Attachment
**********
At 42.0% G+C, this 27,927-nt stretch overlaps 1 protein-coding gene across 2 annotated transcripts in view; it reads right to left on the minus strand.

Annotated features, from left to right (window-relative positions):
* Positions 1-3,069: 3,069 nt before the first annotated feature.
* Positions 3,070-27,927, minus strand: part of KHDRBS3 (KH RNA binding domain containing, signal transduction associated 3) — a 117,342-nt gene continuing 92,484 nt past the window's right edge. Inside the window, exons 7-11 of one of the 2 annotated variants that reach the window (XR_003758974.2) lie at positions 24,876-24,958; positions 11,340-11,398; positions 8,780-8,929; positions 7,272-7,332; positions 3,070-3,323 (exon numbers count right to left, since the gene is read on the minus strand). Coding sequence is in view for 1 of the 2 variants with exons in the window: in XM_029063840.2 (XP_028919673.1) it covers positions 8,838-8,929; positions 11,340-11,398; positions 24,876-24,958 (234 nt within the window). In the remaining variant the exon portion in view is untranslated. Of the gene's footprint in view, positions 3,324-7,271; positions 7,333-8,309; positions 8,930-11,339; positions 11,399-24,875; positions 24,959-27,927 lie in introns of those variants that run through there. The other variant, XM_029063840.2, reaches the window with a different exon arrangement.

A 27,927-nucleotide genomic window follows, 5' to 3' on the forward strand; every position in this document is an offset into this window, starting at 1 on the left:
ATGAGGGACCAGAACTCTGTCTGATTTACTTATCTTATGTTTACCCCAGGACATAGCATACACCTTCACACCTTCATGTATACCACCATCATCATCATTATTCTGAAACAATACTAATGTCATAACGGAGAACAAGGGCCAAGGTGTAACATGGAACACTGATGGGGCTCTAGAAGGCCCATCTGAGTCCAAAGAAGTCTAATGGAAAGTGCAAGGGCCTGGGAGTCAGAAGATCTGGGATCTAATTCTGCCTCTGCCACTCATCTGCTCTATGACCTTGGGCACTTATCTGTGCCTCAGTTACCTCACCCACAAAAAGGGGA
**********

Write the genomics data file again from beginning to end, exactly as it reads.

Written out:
At 42.0% G+C, this 27,927-nt stretch overlaps 1 protein-coding gene across 2 annotated transcripts in view; it reads right to left on the minus strand.

Annotated features, from left to right (window-relative positions):
* Positions 1-3,069: 3,069 nt before the first annotated feature.
* Positions 3,070-27,927, minus strand: part of KHDRBS3 (KH RNA binding domain containing, signal transduction associated 3) — a 117,342-nt gene continuing 92,484 nt past the window's right edge. Inside the window, exons 7-11 of one of the 2 annotated variants that reach the window (XR_003758974.2) lie at positions 24,876-24,958; positions 11,340-11,398; positions 8,780-8,929; positions 7,272-7,332; positions 3,070-3,323 (exon numbers count right to left, since the gene is read on the minus strand). Coding sequence is in view for 1 of the 2 variants with exons in the window: in XM_029063840.2 (XP_028919673.1) it covers positions 8,838-8,929; positions 11,340-11,398; positions 24,876-24,958 (234 nt within the window). In the remaining variant the exon portion in view is untranslated. Of the gene's footprint in view, positions 3,324-7,271; positions 7,333-8,309; positions 8,930-11,339; positions 11,399-24,875; positions 24,959-27,927 lie in introns of those variants that run through there. The other variant, XM_029063840.2, reaches the window with a different exon arrangement.

A 27,927-nucleotide genomic window follows, 5' to 3' on the forward strand; every position in this document is an offset into this window, starting at 1 on the left:
ATGAGGGACCAGAACTCTGTCTGATTTACTTATCTTATGTTTACCCCAGGACATAGCATACACCTTCACACCTTCATGTATACCACCATCATCATCATTATTCTGAAACAATACTAATGTCATAACGGAGAACAAGGGCCAAGGTGTAACATGGAACACTGATGGGGCTCTAGAAGGCCCATCTGAGTCCAAAGAAGTCTAATGGAAAGTGCAAGGGCCTGGGAGTCAGAAGATCTGGGATCTAATTCTGCCTCTGCCACTCATCTGCTCTATGACCTTGGGCACTTATCTGTGCCTCAGTTACCTCACCCACAAAAAGGGGA